‘Hyde’ sheds bright light on darker nature
> Dread visceral, intellectual in this chill-season thriller
Special to The Commercial Appeal
The good/evil tale of Dr. Jekyll and Mr. Hyde has delighted and thrilled readers and playgoers since Robert Louis Stevenson penned the novella in 1886.
Theatre Memphis has staged a terrific Halloween season chiller, spinning a new version of the respectable physician who explores his darker nature by immersion. His addiction is a struggle of the soul of right vs. wrong, logic vs. emotion, order vs. mayhem.
Theatre Memphis’ production of Jeffrey Hatcher’s insightful adaptation takes it up a notch. The notion of our bad side struggling with the good is given a more complex treatment, where we are faced with several distinct demons, not all of whom reflect the worst in us, but all of whom trouble us. It’s where the wild things really are.
Jerry Dye’s direction is a briskly paced scrutiny of Jekyll (Kinon Keplinger, solidly uptight and tormented) whose dedication to science and the truth is eroded by his need to conceal his true experiment.
Dye’s kinetic vision propels the production through levels of visceral and intellectual unease. He makes excellent use of the spare set, including Hyde’s meandering red door — a character in itself, to feed the dread.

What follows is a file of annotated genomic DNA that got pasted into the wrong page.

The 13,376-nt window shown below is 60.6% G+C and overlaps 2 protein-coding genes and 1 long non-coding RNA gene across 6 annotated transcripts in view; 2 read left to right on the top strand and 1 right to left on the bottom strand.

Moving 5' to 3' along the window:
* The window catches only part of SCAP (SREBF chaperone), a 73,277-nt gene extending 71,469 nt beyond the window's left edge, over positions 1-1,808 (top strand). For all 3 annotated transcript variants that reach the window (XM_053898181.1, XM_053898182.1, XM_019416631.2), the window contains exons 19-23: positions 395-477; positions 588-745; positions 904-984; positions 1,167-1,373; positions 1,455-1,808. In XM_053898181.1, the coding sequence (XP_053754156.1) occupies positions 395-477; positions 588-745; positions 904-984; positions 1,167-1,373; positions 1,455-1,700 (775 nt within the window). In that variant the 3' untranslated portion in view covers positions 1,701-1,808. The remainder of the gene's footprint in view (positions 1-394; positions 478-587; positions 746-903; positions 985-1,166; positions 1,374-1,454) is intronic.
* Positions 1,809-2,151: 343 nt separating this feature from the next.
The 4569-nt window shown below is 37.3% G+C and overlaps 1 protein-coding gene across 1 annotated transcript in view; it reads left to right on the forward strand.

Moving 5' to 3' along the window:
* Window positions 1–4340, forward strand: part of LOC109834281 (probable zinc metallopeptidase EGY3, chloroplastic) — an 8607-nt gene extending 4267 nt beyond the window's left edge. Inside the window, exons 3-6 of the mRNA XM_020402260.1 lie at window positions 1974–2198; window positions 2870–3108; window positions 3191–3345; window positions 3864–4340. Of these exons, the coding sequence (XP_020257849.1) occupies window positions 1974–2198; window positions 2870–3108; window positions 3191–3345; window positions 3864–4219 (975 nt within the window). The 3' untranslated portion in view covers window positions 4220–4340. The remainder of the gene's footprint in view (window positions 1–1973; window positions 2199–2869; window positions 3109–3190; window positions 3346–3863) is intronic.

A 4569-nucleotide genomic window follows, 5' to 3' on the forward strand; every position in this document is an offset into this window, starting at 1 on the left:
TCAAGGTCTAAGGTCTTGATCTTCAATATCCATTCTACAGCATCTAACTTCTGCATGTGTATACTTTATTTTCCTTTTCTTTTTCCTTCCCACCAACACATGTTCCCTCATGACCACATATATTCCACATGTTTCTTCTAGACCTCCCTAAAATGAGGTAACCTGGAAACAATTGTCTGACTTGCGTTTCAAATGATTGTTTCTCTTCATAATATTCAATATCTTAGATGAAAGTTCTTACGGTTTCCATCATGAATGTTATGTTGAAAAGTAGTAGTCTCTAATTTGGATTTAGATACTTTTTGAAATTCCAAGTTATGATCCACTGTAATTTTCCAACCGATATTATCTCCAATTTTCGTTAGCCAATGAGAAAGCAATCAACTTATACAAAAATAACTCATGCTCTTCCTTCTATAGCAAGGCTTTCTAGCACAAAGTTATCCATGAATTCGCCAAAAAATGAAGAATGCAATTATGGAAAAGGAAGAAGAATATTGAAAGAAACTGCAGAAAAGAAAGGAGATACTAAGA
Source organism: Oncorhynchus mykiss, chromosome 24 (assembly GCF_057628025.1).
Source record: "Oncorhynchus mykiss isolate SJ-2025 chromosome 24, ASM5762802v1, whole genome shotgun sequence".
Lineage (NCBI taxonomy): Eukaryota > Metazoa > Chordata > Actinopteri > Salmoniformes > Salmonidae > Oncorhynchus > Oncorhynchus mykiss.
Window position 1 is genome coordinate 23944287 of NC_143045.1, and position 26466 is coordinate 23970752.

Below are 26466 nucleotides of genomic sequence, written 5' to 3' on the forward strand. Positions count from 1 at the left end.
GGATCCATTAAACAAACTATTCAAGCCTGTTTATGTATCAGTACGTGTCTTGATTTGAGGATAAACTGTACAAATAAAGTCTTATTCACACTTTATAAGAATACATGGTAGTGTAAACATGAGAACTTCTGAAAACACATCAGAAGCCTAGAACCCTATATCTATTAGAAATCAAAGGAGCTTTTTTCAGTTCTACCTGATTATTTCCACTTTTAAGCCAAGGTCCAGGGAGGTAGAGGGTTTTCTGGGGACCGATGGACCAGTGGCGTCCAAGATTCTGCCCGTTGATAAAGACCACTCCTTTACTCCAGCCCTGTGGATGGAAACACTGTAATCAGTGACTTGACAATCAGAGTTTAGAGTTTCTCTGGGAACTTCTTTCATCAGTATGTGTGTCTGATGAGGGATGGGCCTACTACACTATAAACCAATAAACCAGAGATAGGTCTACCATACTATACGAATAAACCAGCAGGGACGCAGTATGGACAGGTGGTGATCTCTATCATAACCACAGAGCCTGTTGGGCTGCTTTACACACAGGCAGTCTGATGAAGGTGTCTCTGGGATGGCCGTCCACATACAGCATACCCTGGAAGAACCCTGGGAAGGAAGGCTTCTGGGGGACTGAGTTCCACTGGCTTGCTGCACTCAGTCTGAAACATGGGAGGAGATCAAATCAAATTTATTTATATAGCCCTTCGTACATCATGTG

Besides Keplinger, half a dozen other actors carry the bulk of multiple performances. A crisp and formidable Christina Wellford Scott, a nicely nuanced Steven Brown, a passionate Matt Reed and a strong Erin Shelton are all particularly effective.
There is inspired use of sound and light. Low, thrumming sounds and unsettling echoes are blended for excellent effect. The lighting is smartly employed to accent the action. Four stacks of a dozen strong lights face the audience and underscore moments of violence and terror. It’s a (literally) brilliant concept, although blinding theatergoers risks taking the viewer out of the action.
But successful productions usually take risks, and Dye’s thrilling effort boldly goes for the jugular with highly entertaining consequences.